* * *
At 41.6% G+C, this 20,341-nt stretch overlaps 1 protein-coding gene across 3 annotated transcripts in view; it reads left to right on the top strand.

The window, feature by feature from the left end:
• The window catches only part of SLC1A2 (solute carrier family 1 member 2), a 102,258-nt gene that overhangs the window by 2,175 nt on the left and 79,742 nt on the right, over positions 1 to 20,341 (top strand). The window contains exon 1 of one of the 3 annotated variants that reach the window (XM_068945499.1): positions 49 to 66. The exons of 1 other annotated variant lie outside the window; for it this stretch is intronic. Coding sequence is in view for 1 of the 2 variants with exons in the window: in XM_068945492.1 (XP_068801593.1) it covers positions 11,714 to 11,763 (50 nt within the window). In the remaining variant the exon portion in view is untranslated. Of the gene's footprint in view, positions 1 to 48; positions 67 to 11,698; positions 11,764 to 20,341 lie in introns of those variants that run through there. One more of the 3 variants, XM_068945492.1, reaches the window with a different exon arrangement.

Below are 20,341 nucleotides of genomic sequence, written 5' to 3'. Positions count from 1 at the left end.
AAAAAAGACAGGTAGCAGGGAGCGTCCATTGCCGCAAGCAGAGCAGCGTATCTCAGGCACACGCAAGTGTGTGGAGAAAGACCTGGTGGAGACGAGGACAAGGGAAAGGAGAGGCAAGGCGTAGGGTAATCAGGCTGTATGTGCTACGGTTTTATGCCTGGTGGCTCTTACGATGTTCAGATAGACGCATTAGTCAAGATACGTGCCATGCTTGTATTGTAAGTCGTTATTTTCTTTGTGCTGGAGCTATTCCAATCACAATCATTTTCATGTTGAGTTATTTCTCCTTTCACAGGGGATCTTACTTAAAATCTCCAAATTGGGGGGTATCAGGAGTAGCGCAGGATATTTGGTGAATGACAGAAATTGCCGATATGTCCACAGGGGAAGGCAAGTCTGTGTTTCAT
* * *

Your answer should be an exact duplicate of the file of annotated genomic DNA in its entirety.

At 41.6% G+C, this 20,341-nt stretch overlaps 1 protein-coding gene across 3 annotated transcripts in view; it reads left to right on the top strand.

The window, feature by feature from the left end:
• The window catches only part of SLC1A2 (solute carrier family 1 member 2), a 102,258-nt gene that overhangs the window by 2,175 nt on the left and 79,742 nt on the right, over positions 1 to 20,341 (top strand). The window contains exon 1 of one of the 3 annotated variants that reach the window (XM_068945499.1): positions 49 to 66. The exons of 1 other annotated variant lie outside the window; for it this stretch is intronic. Coding sequence is in view for 1 of the 2 variants with exons in the window: in XM_068945492.1 (XP_068801593.1) it covers positions 11,714 to 11,763 (50 nt within the window). In the remaining variant the exon portion in view is untranslated. Of the gene's footprint in view, positions 1 to 48; positions 67 to 11,698; positions 11,764 to 20,341 lie in introns of those variants that run through there. One more of the 3 variants, XM_068945492.1, reaches the window with a different exon arrangement.

Below are 20,341 nucleotides of genomic sequence, written 5' to 3'. Positions count from 1 at the left end.
AAAAAAGACAGGTAGCAGGGAGCGTCCATTGCCGCAAGCAGAGCAGCGTATCTCAGGCACACGCAAGTGTGTGGAGAAAGACCTGGTGGAGACGAGGACAAGGGAAAGGAGAGGCAAGGCGTAGGGTAATCAGGCTGTATGTGCTACGGTTTTATGCCTGGTGGCTCTTACGATGTTCAGATAGACGCATTAGTCAAGATACGTGCCATGCTTGTATTGTAAGTCGTTATTTTCTTTGTGCTGGAGCTATTCCAATCACAATCATTTTCATGTTGAGTTATTTCTCCTTTCACAGGGGATCTTACTTAAAATCTCCAAATTGGGGGGTATCAGGAGTAGCGCAGGATATTTGGTGAATGACAGAAATTGCCGATATGTCCACAGGGGAAGGCAAGTCTGTGTTTCAT